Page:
Your Body on Protein

Take hold of your health with our weekly column from Fitness Director, Clint Ward. 

Your Body on Protein


We’ve all heard the phrase “protein builds muscle.” It’s been echoed in gyms, classes, and at the dinner table for as long as we’ve lived, but what does that really mean? A little understanding of the relationship between proteins, amino acids, and our body can helps us get the most out of our diets and better achieve our goals.

Proteins are a macro-nutrient (along with fats and carbs) and are considered the building blocks of all human systems. They are found in our organs, tendons, ligaments, hair, nails, bodily fluids, and even down to the center of our very own DNA (Deoxyribonucleic Acid). Besides water, protein makes up the majority of our body composition at roughly 20-25% of total weight.  

The Two Kinds of Protein

Animal meat such as chicken, beef, pork, lamb, and fish are all sources of complete proteins, meaning that they contain the 9 essential amino acids.  

Vegetables, grains, nuts, and legumes contain proteins but those proteins lack the combination of all 9 essential amino acids required for protein production at the cellular level and are therefore considered “incomplete proteins.” You would need to mix and match these food groups in order to obtain the 9 essential aminos.

The ESSENTIAL Amino Acids, Explained

The essential amino acids are as follows: Histidine, Isoleucine, Leucine, Lysine, Methionine, Phenylalanine, Threonine, Tryptophan, and Valine.

When protein is digested, it’s broken down into smaller components known as amino acids which then turn around and build hundreds of different proteins specific to the body’s needs. There are 28 different amino acids, 80% of which are manufactured in the liver and are not necessary for consumption. However, the 9 essential amino acids are the remaining amino acids that can only be obtained through consuming protein sources. These 9 essential amino acids are crucial to a strong, sound, and healthy body.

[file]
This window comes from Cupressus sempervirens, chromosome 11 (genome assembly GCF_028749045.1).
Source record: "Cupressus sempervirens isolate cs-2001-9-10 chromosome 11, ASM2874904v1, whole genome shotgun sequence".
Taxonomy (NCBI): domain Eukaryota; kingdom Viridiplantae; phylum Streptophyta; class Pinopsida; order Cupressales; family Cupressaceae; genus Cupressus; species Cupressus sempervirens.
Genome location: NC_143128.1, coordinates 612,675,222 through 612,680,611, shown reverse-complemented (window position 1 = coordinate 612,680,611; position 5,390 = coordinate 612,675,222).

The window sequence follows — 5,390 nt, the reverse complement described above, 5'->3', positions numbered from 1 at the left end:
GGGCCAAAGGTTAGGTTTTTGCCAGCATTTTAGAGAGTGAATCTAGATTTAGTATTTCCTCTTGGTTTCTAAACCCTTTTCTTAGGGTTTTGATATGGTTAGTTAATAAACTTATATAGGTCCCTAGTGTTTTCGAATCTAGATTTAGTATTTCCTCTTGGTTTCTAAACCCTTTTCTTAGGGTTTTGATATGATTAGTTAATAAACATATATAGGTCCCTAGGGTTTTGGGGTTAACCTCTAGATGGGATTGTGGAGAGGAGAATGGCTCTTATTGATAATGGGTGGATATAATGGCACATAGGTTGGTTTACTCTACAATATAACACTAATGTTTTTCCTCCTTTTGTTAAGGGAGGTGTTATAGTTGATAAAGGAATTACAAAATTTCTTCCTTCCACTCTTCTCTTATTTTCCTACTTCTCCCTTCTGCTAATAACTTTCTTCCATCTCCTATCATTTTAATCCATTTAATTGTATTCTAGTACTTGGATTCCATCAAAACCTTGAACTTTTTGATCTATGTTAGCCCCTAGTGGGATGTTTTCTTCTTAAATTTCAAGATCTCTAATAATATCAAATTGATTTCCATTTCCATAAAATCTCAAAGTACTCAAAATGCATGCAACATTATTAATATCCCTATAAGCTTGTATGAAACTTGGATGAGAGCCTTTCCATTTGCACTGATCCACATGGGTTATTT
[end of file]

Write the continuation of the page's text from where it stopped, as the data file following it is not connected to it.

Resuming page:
Here’s a rundown of what they are, what they do, and the non-meat food sources they come from. [Source: Prescription for Nutritional Healing (4th Ed.), Phyllis A. Balch]

1: Histidine is significant in the growth and repair of tissues and can be found in rice, wheat, and rye.

2: Isoleucine is metabolized in muscle tissue which stabilizes and regulates blood sugar and energy levels. Food sources include almonds, chickpeas, lentils, and most seeds.

3: Leucine, combined with isoleucine and valine, working together to protect muscle and promote the healing of skin and bones. Found in brown rice, beans, nuts, and whole wheat.

4: Lysine helps calcium absorption and aids in the production of antibodies, hormones, and enzymes. Found in lima beans, potatoes, and yeast.

5: Methionine is an antioxidant and helps with metabolizing fat, preventing buildup in the liver and arteries. Food sources include beans, garlic, lentils, onions, and seeds.

6: Phenylalanine can elevate mood, decrease pain, and aid in memory and learning. Found in spinach, green peas, broccoli, and soybeans.

7: Threonine helps maintain proper protein balance in the body and can be found in seaweed, chives, and peppers.

8: Tryptophan helps to fight off depression and insomnia and assists in the production of vitamin B3. Food sources include brown rice, peanuts, and soybeans.

9: Valine works with leucine and isoleucine in order to protect muscle tissue and restores nitrogen balance. Found in grains, mushrooms, and peanuts.

Eggs and the Cholesterol Myth

Eggs are a great source of complete protein! As Fitness Director here at GRIPBELL, I never recommend restricting the amount of eggs that you eat throughout the week. You might be wondering, “But Clint, what about all that cholesterol?” Latest research suggests that the cholesterol found in eggs has little impact on the cholesterol that your liver naturally produces. A hard-boiled egg is one of the cleanest proteins that you can eat on a daily basis, and once hard-boiled it’s easy to separate the egg white, which is 100% protein.

Why Protein Matters Most

Whether your fitness goals involve building muscle, achieving a deeper squat, or simply making it through 9 holes without pain, protein is absolutely crucial to your success. Because of the importance of amino acids to your total body health, protein is the most important of the macronutrients, even if “building muscle” is far down your fitness list.

See you next week,

Clint Ward

Fitness Director, GRIPBELL